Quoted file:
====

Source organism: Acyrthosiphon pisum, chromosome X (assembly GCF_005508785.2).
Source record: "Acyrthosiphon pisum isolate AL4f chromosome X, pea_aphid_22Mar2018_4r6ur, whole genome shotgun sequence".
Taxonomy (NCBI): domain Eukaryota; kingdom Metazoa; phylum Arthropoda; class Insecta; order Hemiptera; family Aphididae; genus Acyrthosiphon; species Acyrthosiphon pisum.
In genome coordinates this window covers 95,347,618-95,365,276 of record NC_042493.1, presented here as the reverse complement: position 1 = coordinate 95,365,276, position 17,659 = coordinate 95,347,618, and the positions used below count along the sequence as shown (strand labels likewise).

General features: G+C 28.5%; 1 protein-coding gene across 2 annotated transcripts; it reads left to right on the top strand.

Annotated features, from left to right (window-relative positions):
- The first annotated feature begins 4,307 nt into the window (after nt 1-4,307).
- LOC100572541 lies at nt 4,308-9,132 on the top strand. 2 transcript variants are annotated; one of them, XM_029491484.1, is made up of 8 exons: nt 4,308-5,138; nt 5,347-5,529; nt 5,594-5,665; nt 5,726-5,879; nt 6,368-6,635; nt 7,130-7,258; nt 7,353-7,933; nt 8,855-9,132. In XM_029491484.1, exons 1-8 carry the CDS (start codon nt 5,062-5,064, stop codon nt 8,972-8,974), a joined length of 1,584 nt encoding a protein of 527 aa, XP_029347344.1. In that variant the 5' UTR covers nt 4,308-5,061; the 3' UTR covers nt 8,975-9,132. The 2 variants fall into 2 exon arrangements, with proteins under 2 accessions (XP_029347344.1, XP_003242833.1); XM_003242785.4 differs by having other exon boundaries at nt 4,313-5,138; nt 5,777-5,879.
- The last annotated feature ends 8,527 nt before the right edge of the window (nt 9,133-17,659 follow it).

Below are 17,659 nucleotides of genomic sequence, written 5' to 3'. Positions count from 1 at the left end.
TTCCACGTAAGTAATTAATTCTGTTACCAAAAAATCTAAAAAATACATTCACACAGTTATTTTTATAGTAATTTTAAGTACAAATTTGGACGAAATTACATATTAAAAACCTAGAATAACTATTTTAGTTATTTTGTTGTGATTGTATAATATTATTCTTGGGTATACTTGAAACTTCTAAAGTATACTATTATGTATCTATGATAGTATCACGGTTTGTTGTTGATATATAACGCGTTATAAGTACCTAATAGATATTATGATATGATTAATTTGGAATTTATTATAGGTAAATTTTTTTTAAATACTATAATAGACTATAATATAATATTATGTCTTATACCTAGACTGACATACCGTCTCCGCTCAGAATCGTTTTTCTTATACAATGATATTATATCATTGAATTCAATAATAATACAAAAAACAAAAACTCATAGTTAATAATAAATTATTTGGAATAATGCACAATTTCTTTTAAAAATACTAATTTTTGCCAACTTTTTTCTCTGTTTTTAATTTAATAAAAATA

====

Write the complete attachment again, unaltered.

Source organism: Acyrthosiphon pisum, chromosome X (assembly GCF_005508785.2).
Source record: "Acyrthosiphon pisum isolate AL4f chromosome X, pea_aphid_22Mar2018_4r6ur, whole genome shotgun sequence".
Taxonomy (NCBI): domain Eukaryota; kingdom Metazoa; phylum Arthropoda; class Insecta; order Hemiptera; family Aphididae; genus Acyrthosiphon; species Acyrthosiphon pisum.
In genome coordinates this window covers 95,347,618-95,365,276 of record NC_042493.1, presented here as the reverse complement: position 1 = coordinate 95,365,276, position 17,659 = coordinate 95,347,618, and the positions used below count along the sequence as shown (strand labels likewise).

General features: G+C 28.5%; 1 protein-coding gene across 2 annotated transcripts; it reads left to right on the top strand.

Annotated features, from left to right (window-relative positions):
- The first annotated feature begins 4,307 nt into the window (after nt 1-4,307).
- LOC100572541 lies at nt 4,308-9,132 on the top strand. 2 transcript variants are annotated; one of them, XM_029491484.1, is made up of 8 exons: nt 4,308-5,138; nt 5,347-5,529; nt 5,594-5,665; nt 5,726-5,879; nt 6,368-6,635; nt 7,130-7,258; nt 7,353-7,933; nt 8,855-9,132. In XM_029491484.1, exons 1-8 carry the CDS (start codon nt 5,062-5,064, stop codon nt 8,972-8,974), a joined length of 1,584 nt encoding a protein of 527 aa, XP_029347344.1. In that variant the 5' UTR covers nt 4,308-5,061; the 3' UTR covers nt 8,975-9,132. The 2 variants fall into 2 exon arrangements, with proteins under 2 accessions (XP_029347344.1, XP_003242833.1); XM_003242785.4 differs by having other exon boundaries at nt 4,313-5,138; nt 5,777-5,879.
- The last annotated feature ends 8,527 nt before the right edge of the window (nt 9,133-17,659 follow it).

Below are 17,659 nucleotides of genomic sequence, written 5' to 3'. Positions count from 1 at the left end.
TTCCACGTAAGTAATTAATTCTGTTACCAAAAAATCTAAAAAATACATTCACACAGTTATTTTTATAGTAATTTTAAGTACAAATTTGGACGAAATTACATATTAAAAACCTAGAATAACTATTTTAGTTATTTTGTTGTGATTGTATAATATTATTCTTGGGTATACTTGAAACTTCTAAAGTATACTATTATGTATCTATGATAGTATCACGGTTTGTTGTTGATATATAACGCGTTATAAGTACCTAATAGATATTATGATATGATTAATTTGGAATTTATTATAGGTAAATTTTTTTTAAATACTATAATAGACTATAATATAATATTATGTCTTATACCTAGACTGACATACCGTCTCCGCTCAGAATCGTTTTTCTTATACAATGATATTATATCATTGAATTCAATAATAATACAAAAAACAAAAACTCATAGTTAATAATAAATTATTTGGAATAATGCACAATTTCTTTTAAAAATACTAATTTTTGCCAACTTTTTTCTCTGTTTTTAATTTAATAAAAATA